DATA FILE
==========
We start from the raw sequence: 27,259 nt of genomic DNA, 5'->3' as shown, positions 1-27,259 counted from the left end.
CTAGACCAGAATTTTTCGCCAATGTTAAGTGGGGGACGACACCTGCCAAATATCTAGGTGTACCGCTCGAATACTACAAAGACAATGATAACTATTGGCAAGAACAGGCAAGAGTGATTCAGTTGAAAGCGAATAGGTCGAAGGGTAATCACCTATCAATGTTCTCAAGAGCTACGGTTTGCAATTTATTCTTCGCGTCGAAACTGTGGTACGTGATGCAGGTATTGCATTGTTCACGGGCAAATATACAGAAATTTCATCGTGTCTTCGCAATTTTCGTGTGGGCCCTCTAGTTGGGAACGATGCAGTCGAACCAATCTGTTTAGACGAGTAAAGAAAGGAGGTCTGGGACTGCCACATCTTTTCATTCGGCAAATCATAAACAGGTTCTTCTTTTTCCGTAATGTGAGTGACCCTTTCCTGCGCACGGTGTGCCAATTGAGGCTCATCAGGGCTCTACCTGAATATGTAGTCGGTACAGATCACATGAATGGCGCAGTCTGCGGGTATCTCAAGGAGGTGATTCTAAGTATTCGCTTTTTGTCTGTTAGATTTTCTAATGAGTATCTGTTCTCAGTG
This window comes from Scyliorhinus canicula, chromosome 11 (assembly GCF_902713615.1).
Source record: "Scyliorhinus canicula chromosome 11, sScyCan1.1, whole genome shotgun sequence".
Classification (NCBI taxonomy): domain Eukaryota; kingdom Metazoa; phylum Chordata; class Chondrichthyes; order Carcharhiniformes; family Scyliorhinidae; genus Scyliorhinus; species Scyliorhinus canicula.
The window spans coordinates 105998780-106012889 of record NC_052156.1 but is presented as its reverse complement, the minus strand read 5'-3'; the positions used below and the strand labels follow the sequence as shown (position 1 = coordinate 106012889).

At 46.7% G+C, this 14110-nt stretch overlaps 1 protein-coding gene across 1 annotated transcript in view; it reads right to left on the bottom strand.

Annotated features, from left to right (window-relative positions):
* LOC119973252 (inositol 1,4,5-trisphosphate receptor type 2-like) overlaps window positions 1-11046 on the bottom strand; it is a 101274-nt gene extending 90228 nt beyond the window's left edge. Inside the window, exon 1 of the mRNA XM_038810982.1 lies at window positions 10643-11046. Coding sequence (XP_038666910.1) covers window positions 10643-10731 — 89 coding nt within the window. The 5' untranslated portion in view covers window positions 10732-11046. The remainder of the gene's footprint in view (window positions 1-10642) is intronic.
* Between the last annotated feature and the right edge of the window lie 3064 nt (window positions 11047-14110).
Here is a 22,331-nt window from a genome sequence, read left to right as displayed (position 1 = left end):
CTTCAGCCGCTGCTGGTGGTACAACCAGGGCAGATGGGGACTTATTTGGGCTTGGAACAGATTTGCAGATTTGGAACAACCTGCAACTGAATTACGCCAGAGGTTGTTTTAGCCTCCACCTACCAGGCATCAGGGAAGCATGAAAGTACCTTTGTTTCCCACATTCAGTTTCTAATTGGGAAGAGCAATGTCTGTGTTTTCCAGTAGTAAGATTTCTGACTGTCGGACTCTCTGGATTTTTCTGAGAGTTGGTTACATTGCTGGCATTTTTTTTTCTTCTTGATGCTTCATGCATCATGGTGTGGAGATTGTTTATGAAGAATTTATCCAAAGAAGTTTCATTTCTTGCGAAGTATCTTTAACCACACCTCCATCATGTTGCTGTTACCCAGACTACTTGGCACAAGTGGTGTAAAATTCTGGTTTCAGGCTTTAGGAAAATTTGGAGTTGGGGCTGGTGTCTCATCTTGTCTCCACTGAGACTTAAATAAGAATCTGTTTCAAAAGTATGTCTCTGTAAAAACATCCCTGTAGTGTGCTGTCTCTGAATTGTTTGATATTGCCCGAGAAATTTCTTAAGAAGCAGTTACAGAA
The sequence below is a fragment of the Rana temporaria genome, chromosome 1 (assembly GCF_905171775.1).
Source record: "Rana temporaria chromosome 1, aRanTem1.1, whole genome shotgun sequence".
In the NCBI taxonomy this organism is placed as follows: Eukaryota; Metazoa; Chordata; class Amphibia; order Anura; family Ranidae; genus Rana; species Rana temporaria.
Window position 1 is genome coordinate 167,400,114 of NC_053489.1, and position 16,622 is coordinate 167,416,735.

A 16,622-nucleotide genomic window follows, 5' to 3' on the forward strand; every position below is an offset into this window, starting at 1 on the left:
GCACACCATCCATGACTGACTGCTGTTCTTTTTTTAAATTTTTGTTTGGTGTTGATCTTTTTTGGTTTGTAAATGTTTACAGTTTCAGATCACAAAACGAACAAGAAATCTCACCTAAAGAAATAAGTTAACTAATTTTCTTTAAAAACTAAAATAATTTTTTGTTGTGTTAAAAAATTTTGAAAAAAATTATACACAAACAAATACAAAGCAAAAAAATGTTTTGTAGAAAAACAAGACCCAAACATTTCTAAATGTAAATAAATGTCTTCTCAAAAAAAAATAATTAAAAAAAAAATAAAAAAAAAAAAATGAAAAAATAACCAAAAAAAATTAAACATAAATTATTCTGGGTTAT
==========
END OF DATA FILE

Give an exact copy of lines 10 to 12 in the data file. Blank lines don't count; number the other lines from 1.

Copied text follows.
* Between the last annotated feature and the right edge of the window lie 3064 nt (window positions 11047-14110).
Here is a 22,331-nt window from a genome sequence, read left to right as displayed (position 1 = left end):
CTTCAGCCGCTGCTGGTGGTACAACCAGGGCAGATGGGGACTTATTTGGGCTTGGAACAGATTTGCAGATTTGGAACAACCTGCAACTGAATTACGCCAGAGGTTGTTTTAGCCTCCACCTACCAGGCATCAGGGAAGCATGAAAGTACCTTTGTTTCCCACATTCAGTTTCTAATTGGGAAGAGCAATGTCTGTGTTTTCCAGTAGTAAGATTTCTGACTGTCGGACTCTCTGGATTTTTCTGAGAGTTGGTTACATTGCTGGCATTTTTTTTTCTTCTTGATGCTTCATGCATCATGGTGTGGAGATTGTTTATGAAGAATTTATCCAAAGAAGTTTCATTTCTTGCGAAGTATCTTTAACCACACCTCCATCATGTTGCTGTTACCCAGACTACTTGGCACAAGTGGTGTAAAATTCTGGTTTCAGGCTTTAGGAAAATTTGGAGTTGGGGCTGGTGTCTCATCTTGTCTCCACTGAGACTTAAATAAGAATCTGTTTCAAAAGTATGTCTCTGTAAAAACATCCCTGTAGTGTGCTGTCTCTGAATTGTTTGATATTGCCCGAGAAATTTCTTAAGAAGCAGTTACAGAA